Recently a friend confessed through tears that he was afraid of persecution. He was worried about losing his new job if people found out he believed homosexuality is sinful. He has a wife and children to provide for. What would they do?
Speaking of a wife and children, my wife is fearful that I will get arrested some day for preaching against this same sexual immorality, leaving her to care for our children alone.
This is not baseless paranoia. With recent court decisions, it is the direction we are heading. Homosexuality is a sin the whole world is waiting to punish us for opposing. And after all, Jesus warned his disciples to expect persecution. Paul reiterated in 2 Timothy 3:12, “Indeed, all who desire to live godly in Christ Jesus will be persecuted.”
Persecution is when men make you suffer for doing God’s will, which is summed up in the two great commands: love God, and love your neighbor. In other words, persecution is when you suffer for loving God and loving others. So persecution punishes love. It aims at destroying love. This is why, in our quest to avoid persecution, we stop loving our neighbors. We don’t want to suffer. So we let ourselves be bullied into becoming as loveless as our persecutors.
Of course, we don’t speak about it that way. We talk about our need to not give offense. We talk about how important it is to have good relationships with our coworkers or classmates. We talk about loving our neighbors, but really our fear has killed our love.
This fear of persecution is not only crippling. It is sinful. But how can we escape it? It comes right out of our hearts. And, as I’m fond of reminding people, there’s no place on this green earth where we can go to escape ourselves. Wherever you go, there you are, fearful heart and all.
The only solution to our fear is greater love. Perfect love casts out fear. This is why my friend was confessing his fear. He saw how it was preventing him from loving his coworkers. He was having trouble even offering to pray for them when they needed it. Would he ever be bold in more difficult areas—like sexuality—when the need should arise? I told my friend that he simply needed to let people know he was a Christian and live an out-loud Christian life, showing them love. Sure, some people might take offense, but then they wouldn’t be quite so surprised later when he spoke against sin. They would know that he loved them, and his opposition to sin would flow naturally out of the love he had been demonstrating.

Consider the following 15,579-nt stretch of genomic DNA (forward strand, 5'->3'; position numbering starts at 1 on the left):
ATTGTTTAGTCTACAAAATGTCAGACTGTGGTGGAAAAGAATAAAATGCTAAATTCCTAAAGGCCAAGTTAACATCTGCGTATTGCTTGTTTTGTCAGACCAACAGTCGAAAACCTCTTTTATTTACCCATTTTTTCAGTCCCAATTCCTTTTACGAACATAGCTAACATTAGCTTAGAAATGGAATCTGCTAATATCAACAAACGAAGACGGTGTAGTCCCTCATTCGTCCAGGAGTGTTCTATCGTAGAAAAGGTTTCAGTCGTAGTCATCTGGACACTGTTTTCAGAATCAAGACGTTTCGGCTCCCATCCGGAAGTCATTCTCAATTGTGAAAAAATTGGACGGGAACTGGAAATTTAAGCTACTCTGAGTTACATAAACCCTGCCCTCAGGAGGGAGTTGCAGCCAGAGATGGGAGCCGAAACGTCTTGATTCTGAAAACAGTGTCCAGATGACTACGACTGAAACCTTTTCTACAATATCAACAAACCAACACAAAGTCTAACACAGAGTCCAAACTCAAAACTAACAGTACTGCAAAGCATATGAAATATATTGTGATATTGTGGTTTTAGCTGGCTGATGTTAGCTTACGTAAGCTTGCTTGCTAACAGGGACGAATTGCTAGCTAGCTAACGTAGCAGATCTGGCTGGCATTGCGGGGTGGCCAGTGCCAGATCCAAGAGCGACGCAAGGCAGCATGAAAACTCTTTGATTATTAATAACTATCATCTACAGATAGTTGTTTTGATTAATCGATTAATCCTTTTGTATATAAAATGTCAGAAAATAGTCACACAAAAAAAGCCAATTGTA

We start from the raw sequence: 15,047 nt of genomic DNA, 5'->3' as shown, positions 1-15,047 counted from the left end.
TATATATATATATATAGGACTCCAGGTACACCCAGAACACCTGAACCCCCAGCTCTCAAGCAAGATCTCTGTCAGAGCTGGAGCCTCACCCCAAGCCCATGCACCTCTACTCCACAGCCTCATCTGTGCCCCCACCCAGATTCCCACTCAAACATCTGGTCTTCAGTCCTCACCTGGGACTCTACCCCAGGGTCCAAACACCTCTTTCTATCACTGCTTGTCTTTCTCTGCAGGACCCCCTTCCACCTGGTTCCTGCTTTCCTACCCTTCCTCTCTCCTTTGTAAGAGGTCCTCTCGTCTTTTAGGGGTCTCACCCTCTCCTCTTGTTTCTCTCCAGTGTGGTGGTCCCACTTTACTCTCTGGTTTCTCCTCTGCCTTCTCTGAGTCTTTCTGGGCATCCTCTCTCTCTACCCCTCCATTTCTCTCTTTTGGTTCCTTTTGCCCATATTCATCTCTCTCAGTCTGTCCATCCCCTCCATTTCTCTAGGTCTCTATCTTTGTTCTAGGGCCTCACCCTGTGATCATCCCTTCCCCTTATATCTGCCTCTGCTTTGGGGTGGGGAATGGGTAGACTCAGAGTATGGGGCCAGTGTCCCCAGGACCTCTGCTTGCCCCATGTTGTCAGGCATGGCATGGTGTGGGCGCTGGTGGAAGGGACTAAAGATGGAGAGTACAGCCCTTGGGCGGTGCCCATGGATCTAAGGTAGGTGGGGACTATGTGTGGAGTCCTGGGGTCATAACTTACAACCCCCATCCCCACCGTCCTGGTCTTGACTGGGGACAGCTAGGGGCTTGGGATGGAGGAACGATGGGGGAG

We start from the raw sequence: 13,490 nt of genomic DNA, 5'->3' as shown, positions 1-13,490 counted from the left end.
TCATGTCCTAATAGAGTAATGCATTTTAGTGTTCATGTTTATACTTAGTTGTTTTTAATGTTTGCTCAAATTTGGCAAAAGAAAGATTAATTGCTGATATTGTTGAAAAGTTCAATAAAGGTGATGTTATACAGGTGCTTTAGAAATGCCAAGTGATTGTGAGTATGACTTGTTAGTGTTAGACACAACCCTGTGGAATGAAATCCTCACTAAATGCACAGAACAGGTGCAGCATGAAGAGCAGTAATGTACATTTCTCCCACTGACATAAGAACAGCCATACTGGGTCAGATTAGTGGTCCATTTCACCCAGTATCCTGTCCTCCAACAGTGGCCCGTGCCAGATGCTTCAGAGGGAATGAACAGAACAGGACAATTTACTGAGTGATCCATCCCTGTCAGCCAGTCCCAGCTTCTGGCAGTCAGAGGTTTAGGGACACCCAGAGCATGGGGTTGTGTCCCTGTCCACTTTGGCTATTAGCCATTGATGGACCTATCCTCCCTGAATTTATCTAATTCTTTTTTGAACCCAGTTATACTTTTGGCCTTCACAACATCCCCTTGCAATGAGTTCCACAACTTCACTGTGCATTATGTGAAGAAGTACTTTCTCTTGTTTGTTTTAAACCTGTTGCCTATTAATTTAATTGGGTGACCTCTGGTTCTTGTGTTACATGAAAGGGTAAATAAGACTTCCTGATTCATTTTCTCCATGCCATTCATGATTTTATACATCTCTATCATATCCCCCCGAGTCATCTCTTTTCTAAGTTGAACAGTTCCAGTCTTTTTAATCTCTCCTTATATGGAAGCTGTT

We must be faithful with little opportunities to love our neighbors. Then the big opportunities will come. If we’ve been unwilling to pay the price of mild persecution, we won’t be willing to pay it when the “last straw” comes along. The longer we wait to come out of the closet as Christians by loving our neighbors, the more costly it becomes.
For my friend the process played out more rapidly than we expected. Within two weeks he had spoken to the president of the organization he worked for, stating that he loved homosexuals but hated their sin. Bold? You bet. Loving? Undoubtedly. Love kicked fear to the curb and left it wallowing in its own blood. Did he lose his job? No, not this time. In fact, the outcome was a wonderful meeting with the president, where he was able to speak to him further about what it means to be a Christian.
That’s the counterintuitive way God works. He promises to bless our faithfulness. And then He promises persecution. He tells us to take up our cross and then He reminds us that His burden is light. He calls us to suffer with Him, and then He heals our wounds. He promises vengeance on the wicked, and then He commands us to love our enemies and pray for those who persecute us.
So sure, love might mean getting arrested. It might mean losing our jobs. It might also mean wonderful lunches in nice pubs that result in changed lives. There’s only one way to find out which it’ll be, though. Let’s kick fear to the curb and see what God does.